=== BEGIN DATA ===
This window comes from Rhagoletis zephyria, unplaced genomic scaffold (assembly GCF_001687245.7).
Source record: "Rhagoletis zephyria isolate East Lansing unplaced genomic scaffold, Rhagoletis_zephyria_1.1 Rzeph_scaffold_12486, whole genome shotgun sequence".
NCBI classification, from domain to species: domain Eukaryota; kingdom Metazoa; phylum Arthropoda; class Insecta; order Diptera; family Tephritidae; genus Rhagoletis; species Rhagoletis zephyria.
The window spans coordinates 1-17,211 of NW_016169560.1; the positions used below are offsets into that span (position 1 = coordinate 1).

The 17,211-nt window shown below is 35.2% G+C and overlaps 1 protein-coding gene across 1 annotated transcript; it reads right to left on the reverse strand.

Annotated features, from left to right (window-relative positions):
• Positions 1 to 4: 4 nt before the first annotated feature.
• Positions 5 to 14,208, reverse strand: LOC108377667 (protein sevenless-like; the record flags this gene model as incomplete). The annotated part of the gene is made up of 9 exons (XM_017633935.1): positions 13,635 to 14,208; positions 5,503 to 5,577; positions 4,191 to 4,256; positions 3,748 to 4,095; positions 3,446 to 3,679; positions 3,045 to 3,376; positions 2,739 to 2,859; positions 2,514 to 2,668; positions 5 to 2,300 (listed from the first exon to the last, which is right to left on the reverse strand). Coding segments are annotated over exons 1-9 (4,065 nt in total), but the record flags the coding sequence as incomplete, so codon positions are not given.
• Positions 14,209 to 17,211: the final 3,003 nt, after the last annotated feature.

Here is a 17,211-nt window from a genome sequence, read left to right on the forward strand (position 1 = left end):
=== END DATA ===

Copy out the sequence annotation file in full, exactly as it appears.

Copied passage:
This window comes from Rhagoletis zephyria, unplaced genomic scaffold (assembly GCF_001687245.7).
Source record: "Rhagoletis zephyria isolate East Lansing unplaced genomic scaffold, Rhagoletis_zephyria_1.1 Rzeph_scaffold_12486, whole genome shotgun sequence".
NCBI classification, from domain to species: domain Eukaryota; kingdom Metazoa; phylum Arthropoda; class Insecta; order Diptera; family Tephritidae; genus Rhagoletis; species Rhagoletis zephyria.
The window spans coordinates 1-17,211 of NW_016169560.1; the positions used below are offsets into that span (position 1 = coordinate 1).

The 17,211-nt window shown below is 35.2% G+C and overlaps 1 protein-coding gene across 1 annotated transcript; it reads right to left on the reverse strand.

Annotated features, from left to right (window-relative positions):
• Positions 1 to 4: 4 nt before the first annotated feature.
• Positions 5 to 14,208, reverse strand: LOC108377667 (protein sevenless-like; the record flags this gene model as incomplete). The annotated part of the gene is made up of 9 exons (XM_017633935.1): positions 13,635 to 14,208; positions 5,503 to 5,577; positions 4,191 to 4,256; positions 3,748 to 4,095; positions 3,446 to 3,679; positions 3,045 to 3,376; positions 2,739 to 2,859; positions 2,514 to 2,668; positions 5 to 2,300 (listed from the first exon to the last, which is right to left on the reverse strand). Coding segments are annotated over exons 1-9 (4,065 nt in total), but the record flags the coding sequence as incomplete, so codon positions are not given.
• Positions 14,209 to 17,211: the final 3,003 nt, after the last annotated feature.

Here is a 17,211-nt window from a genome sequence, read left to right on the forward strand (position 1 = left end):